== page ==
Tuesday, July 28, 2015

Egg-splode Egg Cup and Toast Cutter

Breakfast just got more eggciting! This dude doesn't want his head ripped off and he's gunning for those toast soldiers.

Buy it here
Thanks Bruce!

Monday, July 27, 2015

Man Building Model Toronto

Toronto businessman Jean-Louis Brenninkmeijer has spent the past couple of years building a to-scale replica of his adoptive city at a warehouse in Mississauga.
The Rogers Centre has a retractable roof and a working Jumbotron. The St. Lawrence Market teems with mini bagels. Trees made of twigs and sponge cluster on the banks of a painted Don River.

Union Station

Distillery District

CN Tower
Brenninkmeijer got the idea for what he’s calling “Our Home and Miniature Land” from a similar, set-up in Hamburg, Germany called Miniatur Wunderland.

Cutaway World

Melody Owen's Cutaway World Tumblr cuts to the chase : "x-rays, dissection, third eyes, stripping away the outer shell, revealing, exposing the inside."


TV-Show Restaurants You Can Visit In Real Life

Have you ever wanted to slip into a booth at Tom's with the Seinfeld gang or dig into a gumbo at Dooky Chase? Perhaps you'd like to be a fly on the wall and eavesdrop on Frank Underwood as he plans his next nefarious plot. First We Feast has posted a guide to the best real-life restaurants we know from TV. Here are three to get your mouth watering:


Address and phone: 5801 Pulaski Hwy, Baltimore, MD (410-483-2379)
Signature dish: Pit beef sandwich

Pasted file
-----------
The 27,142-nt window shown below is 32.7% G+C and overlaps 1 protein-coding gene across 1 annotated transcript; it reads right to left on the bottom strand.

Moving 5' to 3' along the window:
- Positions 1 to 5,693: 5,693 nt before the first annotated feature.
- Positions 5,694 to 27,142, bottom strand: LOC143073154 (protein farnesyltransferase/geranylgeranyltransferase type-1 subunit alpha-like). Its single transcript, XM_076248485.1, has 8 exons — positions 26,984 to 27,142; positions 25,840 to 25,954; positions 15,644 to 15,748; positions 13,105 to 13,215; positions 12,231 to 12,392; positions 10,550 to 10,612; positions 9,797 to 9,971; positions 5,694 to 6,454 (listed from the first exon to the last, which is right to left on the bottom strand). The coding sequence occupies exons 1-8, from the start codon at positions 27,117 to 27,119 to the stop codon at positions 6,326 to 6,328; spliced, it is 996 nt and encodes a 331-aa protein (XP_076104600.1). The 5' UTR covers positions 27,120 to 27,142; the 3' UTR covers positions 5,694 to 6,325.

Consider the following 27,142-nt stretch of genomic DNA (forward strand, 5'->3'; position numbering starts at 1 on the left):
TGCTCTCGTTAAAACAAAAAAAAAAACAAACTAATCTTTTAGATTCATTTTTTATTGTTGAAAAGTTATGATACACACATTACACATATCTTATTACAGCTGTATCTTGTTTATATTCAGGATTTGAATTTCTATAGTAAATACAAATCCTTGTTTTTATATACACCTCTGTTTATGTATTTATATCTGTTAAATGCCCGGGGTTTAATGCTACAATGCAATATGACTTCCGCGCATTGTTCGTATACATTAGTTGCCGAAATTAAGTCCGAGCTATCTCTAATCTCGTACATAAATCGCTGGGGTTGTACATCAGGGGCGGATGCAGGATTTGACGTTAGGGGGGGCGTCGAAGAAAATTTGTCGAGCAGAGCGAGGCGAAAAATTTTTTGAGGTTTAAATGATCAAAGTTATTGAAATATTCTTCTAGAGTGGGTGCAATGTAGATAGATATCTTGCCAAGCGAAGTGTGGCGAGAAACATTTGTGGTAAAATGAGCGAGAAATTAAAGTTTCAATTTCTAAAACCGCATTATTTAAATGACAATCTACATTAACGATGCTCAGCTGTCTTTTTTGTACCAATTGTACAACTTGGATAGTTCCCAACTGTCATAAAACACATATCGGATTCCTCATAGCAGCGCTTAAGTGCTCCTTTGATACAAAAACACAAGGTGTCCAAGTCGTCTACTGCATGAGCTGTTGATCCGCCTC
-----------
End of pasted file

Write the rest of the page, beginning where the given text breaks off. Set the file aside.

Best TV moment: Wee-Bey’s love of hot-as-hell food might come as no surprise to viewers, but it did make D’Angelo raise an eyebrow when the guys visited Chap’s for a bite. “Damn, Bey, how can you stand that shit with all that hot shit on it?” D’Angelo asked incredulously when Bey slathered his sandwich with horseradish. Wee-Bey doesn’t miss a beat. “The trick is not to give a fuck, boy. I got this.” (Photo: Shiny Metal Tiger)


Address and phone: 231 E Redwood St, Baltimore, MD (443-842-7430)
Signature dish: Braunschweiger sandwich
Best TV moment: In Season One, Frank Underwood’s (once and future) right-hand man, Doug Stamper, meets with the D.C. chief of police in the wee hours of the morning at this famed diner to kindly request turning a blind eye to Representative Peter Russo’s indiscretions. Oh, Doug, if you only knew what was in store. (Photo: Yelp)


Address and phone: 144 2nd Ave, New York, NY (212-228-9682)
Signature dish: Pierogis and borscht
Best TV moment: While Ben’s Pizzeria might make an appearance in the opening credits, it’s a scene at this 24-hour Ukrainian diner that truly taps in to what the show’s all about. After a series of terrible mishaps, Louie finds a tiny bit of peace eating breakfast with his pajama-clad daughters as the sun rises. (Photo: Yelp)

More here

The Suburban Dad Who Took the 1960s’ Eeriest Photos

Ralph Eugene Meatyard was born in 1925 in Normal, Illinois. He was an optician and, on the surface, a typical suburban dad who coached his son’s baseball team and served as president of the PTA in Lexington Kentucky. He was also a self-taught photographer and the nightmarish work he produced was anything but normal. He is best known for his surreal images populated with dolls and masks, with family, friends and neighbors pictured in abandoned buildings or in ordinary suburban backyards.

Ralph Eugene Meatyard, “Untitled” (1960), Gelatin silver print,
7.5 x 8 in (Guy Davenport Collection, Harry Ransom Center
© The Estate of Ralph Eugene Meatyard)

Ralph Eugene Meatyard, “Occasion for Diriment” (1962), Gelatin silver print,
7.25 x 7.25 in (Guy Davenport Collection, Harry Ransom Center
© The Estate of Ralph Eugene Meatyard)
In 1969, when asked about the sensation his photographs provoked, Meatyard said it was a feeling “akin to a shiver, and pleasurable as a shiver sometimes is.”